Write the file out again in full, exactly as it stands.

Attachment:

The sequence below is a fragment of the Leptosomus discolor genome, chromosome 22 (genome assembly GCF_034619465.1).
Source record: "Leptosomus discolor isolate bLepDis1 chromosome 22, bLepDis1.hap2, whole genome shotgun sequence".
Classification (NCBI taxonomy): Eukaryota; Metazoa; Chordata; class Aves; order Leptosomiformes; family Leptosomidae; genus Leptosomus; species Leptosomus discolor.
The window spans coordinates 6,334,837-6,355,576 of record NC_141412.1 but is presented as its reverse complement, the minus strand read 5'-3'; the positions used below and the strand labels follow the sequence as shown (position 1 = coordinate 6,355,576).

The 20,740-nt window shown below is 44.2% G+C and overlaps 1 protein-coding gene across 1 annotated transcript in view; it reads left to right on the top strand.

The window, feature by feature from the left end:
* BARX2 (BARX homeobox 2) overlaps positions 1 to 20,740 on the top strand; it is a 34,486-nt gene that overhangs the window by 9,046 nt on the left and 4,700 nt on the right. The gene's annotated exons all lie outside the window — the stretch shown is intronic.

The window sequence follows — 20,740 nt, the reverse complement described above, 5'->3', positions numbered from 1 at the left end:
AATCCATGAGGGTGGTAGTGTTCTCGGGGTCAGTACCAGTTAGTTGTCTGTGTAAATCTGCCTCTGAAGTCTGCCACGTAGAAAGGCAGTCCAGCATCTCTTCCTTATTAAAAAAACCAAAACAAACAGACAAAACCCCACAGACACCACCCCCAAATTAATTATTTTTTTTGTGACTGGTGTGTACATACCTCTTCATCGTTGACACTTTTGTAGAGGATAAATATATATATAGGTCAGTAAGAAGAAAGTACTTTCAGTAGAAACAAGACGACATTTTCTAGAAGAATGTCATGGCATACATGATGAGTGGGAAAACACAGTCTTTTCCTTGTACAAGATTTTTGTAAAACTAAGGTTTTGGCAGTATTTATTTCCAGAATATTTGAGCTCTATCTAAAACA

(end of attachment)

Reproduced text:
The sequence below is a fragment of the Leptosomus discolor genome, chromosome 22 (genome assembly GCF_034619465.1).
Source record: "Leptosomus discolor isolate bLepDis1 chromosome 22, bLepDis1.hap2, whole genome shotgun sequence".
Classification (NCBI taxonomy): Eukaryota; Metazoa; Chordata; class Aves; order Leptosomiformes; family Leptosomidae; genus Leptosomus; species Leptosomus discolor.
The window spans coordinates 6,334,837-6,355,576 of record NC_141412.1 but is presented as its reverse complement, the minus strand read 5'-3'; the positions used below and the strand labels follow the sequence as shown (position 1 = coordinate 6,355,576).

The 20,740-nt window shown below is 44.2% G+C and overlaps 1 protein-coding gene across 1 annotated transcript in view; it reads left to right on the top strand.

The window, feature by feature from the left end:
* BARX2 (BARX homeobox 2) overlaps positions 1 to 20,740 on the top strand; it is a 34,486-nt gene that overhangs the window by 9,046 nt on the left and 4,700 nt on the right. The gene's annotated exons all lie outside the window — the stretch shown is intronic.

The window sequence follows — 20,740 nt, the reverse complement described above, 5'->3', positions numbered from 1 at the left end:
AATCCATGAGGGTGGTAGTGTTCTCGGGGTCAGTACCAGTTAGTTGTCTGTGTAAATCTGCCTCTGAAGTCTGCCACGTAGAAAGGCAGTCCAGCATCTCTTCCTTATTAAAAAAACCAAAACAAACAGACAAAACCCCACAGACACCACCCCCAAATTAATTATTTTTTTTGTGACTGGTGTGTACATACCTCTTCATCGTTGACACTTTTGTAGAGGATAAATATATATATAGGTCAGTAAGAAGAAAGTACTTTCAGTAGAAACAAGACGACATTTTCTAGAAGAATGTCATGGCATACATGATGAGTGGGAAAACACAGTCTTTTCCTTGTACAAGATTTTTGTAAAACTAAGGTTTTGGCAGTATTTATTTCCAGAATATTTGAGCTCTATCTAAAACA